For more than two years I contemplated thoroughly if writing my entire journey along with my real name was a good idea. It wasn’t because I would fail and others might mock me but because putting your life and struggles online on the modern-day internet is usually not a good idea.
I hid this part of my journey for a reason. Because most people have a narrow understanding of the struggles, sacrifices, and what it takes to become a candidate for the ASCAN program. When I started a few years ago, a few people I shared the idea with laughed at me, some mocked me, and even a few of my mentors tried to refrain me from going through with it. “Why? Why go through everything when you have everything perfectly going on?”
Well, it would be a shame if I didn’t try. We’re all sorts of crazy. A crazy is what a crazy does.
I am well aware of my chances of ever wearing the blue uniform. It would be foolish not to know the reality of doing something without reasoning or contemplating the outcome. But, we all dream, some settle but a few crazy & reckless ones keep pushing towards it even if the odds are not in their favor. In every cycle of astronaut candidate selection, around 12,000 – 18,000 people send in applications. Out of that number, only 8 – 12 people are selected. The odds of getting selected are 0.065%. Yes, it is next to impossible, but it’s not impossible. Let that sink in for a minute. If you really do that math, you have more odds of becoming a millionaire than you have of becoming an astronaut.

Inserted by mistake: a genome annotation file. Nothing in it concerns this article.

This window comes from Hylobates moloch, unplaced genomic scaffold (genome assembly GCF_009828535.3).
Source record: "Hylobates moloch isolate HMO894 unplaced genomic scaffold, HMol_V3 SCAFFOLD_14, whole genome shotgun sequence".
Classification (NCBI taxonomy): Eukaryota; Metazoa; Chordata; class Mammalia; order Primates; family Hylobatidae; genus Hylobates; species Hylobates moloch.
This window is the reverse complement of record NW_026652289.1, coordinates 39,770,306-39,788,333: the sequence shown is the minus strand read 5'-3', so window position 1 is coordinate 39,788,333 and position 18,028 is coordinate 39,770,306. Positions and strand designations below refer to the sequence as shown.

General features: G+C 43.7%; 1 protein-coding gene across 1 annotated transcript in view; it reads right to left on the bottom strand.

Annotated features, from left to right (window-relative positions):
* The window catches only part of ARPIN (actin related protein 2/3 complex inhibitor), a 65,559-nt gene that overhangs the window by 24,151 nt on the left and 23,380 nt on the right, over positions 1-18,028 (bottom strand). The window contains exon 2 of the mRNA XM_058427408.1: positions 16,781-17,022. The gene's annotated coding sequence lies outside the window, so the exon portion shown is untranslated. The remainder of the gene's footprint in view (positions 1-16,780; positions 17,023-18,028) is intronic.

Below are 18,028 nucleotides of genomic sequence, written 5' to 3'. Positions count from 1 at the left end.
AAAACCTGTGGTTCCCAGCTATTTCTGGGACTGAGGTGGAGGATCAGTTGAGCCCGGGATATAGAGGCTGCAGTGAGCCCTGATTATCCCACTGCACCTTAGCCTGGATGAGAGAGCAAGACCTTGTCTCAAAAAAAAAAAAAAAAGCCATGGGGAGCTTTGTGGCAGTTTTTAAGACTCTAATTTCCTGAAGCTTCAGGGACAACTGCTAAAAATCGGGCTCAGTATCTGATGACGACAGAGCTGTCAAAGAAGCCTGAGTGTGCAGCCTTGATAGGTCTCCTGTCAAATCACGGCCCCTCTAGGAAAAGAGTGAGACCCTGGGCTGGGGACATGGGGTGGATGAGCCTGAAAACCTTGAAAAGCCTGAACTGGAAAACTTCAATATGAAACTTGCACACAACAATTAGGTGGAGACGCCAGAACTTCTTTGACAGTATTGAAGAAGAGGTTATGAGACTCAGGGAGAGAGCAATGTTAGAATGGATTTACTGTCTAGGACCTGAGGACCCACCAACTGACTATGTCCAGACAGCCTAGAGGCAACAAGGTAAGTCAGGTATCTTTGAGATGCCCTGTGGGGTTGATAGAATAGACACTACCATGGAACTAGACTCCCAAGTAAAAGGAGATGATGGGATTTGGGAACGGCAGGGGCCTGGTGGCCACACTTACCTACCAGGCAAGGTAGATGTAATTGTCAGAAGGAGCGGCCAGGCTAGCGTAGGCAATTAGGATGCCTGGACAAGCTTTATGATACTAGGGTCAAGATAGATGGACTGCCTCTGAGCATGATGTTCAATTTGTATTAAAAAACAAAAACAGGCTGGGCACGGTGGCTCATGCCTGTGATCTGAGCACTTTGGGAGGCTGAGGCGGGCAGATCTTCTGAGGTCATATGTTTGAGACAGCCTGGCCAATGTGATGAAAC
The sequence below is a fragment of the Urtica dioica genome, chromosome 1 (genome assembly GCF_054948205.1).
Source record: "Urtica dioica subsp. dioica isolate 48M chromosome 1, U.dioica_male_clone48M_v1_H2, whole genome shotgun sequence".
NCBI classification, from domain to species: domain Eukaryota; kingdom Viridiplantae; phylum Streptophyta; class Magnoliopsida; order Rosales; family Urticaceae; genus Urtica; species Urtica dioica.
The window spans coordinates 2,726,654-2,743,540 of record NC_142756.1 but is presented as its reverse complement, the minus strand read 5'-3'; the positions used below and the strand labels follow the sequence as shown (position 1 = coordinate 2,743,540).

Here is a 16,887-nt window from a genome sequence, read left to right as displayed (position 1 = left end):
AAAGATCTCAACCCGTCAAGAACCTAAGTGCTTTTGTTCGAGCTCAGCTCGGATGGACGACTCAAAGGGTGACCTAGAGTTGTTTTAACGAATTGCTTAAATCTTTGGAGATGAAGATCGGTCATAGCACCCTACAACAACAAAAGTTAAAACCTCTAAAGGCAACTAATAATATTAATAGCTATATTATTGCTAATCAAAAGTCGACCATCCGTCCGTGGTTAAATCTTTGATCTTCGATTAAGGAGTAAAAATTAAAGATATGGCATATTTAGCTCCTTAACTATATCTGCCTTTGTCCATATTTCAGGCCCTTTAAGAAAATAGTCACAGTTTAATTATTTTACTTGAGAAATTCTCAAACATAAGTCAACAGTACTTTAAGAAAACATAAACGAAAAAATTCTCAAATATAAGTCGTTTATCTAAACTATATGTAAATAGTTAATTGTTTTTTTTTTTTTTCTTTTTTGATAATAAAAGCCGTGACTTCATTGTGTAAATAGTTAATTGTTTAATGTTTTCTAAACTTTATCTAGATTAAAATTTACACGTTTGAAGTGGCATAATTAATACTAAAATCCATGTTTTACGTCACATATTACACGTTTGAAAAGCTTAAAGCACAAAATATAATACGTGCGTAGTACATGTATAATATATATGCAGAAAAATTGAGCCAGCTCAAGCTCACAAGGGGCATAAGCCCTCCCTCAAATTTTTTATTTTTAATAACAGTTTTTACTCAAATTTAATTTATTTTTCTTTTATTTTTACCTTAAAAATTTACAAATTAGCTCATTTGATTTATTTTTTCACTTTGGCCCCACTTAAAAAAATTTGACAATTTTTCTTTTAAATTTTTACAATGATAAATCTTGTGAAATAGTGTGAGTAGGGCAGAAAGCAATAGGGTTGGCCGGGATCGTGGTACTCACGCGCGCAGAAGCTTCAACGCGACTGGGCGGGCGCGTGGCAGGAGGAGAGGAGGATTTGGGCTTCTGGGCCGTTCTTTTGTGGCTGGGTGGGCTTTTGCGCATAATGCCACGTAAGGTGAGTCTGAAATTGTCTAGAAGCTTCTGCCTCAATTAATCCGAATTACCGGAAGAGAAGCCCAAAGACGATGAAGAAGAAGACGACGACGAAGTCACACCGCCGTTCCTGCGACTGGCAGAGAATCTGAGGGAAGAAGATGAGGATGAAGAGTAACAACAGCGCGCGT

Astronauts don’t become astronauts for the money. The pay is thin compared to what a standard engineer might earn in their lifetime, but the work you do is more fulfilling than any paycheck or bonus you will ever receive. Many people have a wrong assumption that astronauts make millions of dollars which is far away from the truth. The salary for a starting GS astronaut is around $60,000 per year. If people were in this for the money, they wouldn’t be going berserk over this goal, or neither would I be dedicating my life towards it.
That said, a lot of things have to go right even before I put in my application for candidacy. A lot of things can go wrong during this journey. Health, eyesight, career progression, new restrictions on candidacy, new rules and regulations, life-changing events, etc. But I have to try. If I fail, at least I won’t have a question of “What If?“. Always forward, never back.
If I ever decided to share how I got here, it is a crazy and absurd story. Because I have a hard time believing it myself. Statistically, I shouldn’t even be where I am today. If you look at the odds of something happening that is not in your control, you are basically depending on the mathematical probability of an outcome of something.
That said, this is my short version: I had a knack for computers or systems in general from a very early age. I wrote my first line of code at the age of 9. I built and fixed computers/websites for a living till 15 and went to school soon after. Graduated at 21. I missed 99.99% of the nitty-gritty and most important parts, but I decided to dedicate this website. The ups, downs, projects, life, people, love, passion, and everything that any human goes through in his life.